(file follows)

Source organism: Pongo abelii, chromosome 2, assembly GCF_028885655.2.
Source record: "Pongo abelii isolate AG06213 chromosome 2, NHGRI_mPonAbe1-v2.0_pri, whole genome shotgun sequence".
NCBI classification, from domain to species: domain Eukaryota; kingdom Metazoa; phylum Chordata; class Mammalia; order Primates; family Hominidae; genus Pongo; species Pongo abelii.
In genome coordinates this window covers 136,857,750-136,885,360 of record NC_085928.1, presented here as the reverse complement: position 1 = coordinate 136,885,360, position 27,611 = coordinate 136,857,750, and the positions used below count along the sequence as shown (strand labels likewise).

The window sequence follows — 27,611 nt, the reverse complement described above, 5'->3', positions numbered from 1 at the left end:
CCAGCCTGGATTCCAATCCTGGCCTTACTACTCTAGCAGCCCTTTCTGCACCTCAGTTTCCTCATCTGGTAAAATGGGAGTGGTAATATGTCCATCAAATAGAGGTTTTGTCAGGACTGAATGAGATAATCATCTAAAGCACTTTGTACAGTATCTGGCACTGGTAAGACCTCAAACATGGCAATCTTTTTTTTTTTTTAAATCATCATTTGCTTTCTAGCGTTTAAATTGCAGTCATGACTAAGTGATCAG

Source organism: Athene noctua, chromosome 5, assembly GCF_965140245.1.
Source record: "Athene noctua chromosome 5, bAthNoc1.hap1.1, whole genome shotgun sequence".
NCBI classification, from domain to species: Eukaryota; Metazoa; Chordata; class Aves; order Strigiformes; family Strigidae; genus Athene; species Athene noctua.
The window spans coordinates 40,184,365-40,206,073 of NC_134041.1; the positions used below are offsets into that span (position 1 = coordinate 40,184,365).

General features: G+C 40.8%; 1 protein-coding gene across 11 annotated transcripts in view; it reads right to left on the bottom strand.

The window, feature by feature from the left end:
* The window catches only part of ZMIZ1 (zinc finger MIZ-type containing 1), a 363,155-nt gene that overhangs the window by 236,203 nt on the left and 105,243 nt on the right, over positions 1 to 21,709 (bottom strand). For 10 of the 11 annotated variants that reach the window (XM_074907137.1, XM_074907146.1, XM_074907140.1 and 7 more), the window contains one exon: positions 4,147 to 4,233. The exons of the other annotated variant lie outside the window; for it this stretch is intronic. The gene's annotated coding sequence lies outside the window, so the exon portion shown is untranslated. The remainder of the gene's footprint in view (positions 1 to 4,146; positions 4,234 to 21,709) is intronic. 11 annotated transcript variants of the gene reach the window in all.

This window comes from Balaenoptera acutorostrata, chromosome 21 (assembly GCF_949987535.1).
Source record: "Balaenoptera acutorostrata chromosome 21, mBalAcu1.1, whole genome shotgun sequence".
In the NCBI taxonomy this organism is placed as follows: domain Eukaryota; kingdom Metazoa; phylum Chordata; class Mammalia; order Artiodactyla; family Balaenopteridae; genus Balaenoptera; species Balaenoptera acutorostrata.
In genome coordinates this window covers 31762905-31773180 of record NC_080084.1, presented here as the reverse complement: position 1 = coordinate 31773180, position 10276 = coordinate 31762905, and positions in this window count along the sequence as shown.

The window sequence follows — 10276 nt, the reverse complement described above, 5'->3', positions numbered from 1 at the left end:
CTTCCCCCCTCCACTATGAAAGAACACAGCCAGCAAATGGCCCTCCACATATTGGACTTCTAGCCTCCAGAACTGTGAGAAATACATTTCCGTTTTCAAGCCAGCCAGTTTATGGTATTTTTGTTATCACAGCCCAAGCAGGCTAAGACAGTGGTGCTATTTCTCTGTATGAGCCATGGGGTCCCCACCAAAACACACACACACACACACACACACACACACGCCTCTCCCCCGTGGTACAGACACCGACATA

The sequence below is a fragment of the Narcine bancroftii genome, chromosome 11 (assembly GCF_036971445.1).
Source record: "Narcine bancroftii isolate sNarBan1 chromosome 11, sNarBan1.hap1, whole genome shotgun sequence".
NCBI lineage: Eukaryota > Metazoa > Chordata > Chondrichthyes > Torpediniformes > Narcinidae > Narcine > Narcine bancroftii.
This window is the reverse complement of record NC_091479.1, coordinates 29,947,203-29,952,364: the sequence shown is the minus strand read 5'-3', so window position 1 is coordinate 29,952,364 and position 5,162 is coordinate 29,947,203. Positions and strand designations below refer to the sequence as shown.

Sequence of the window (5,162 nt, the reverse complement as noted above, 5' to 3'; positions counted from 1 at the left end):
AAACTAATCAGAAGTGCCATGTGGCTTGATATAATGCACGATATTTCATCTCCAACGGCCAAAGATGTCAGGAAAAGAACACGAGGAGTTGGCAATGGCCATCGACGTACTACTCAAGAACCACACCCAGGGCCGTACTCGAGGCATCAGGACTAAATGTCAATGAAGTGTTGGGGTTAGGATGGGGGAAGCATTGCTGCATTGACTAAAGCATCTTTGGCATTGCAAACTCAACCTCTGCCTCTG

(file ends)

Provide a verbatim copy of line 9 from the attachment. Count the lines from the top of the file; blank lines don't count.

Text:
NCBI classification, from domain to species: Eukaryota; Metazoa; Chordata; class Aves; order Strigiformes; family Strigidae; genus Athene; species Athene noctua.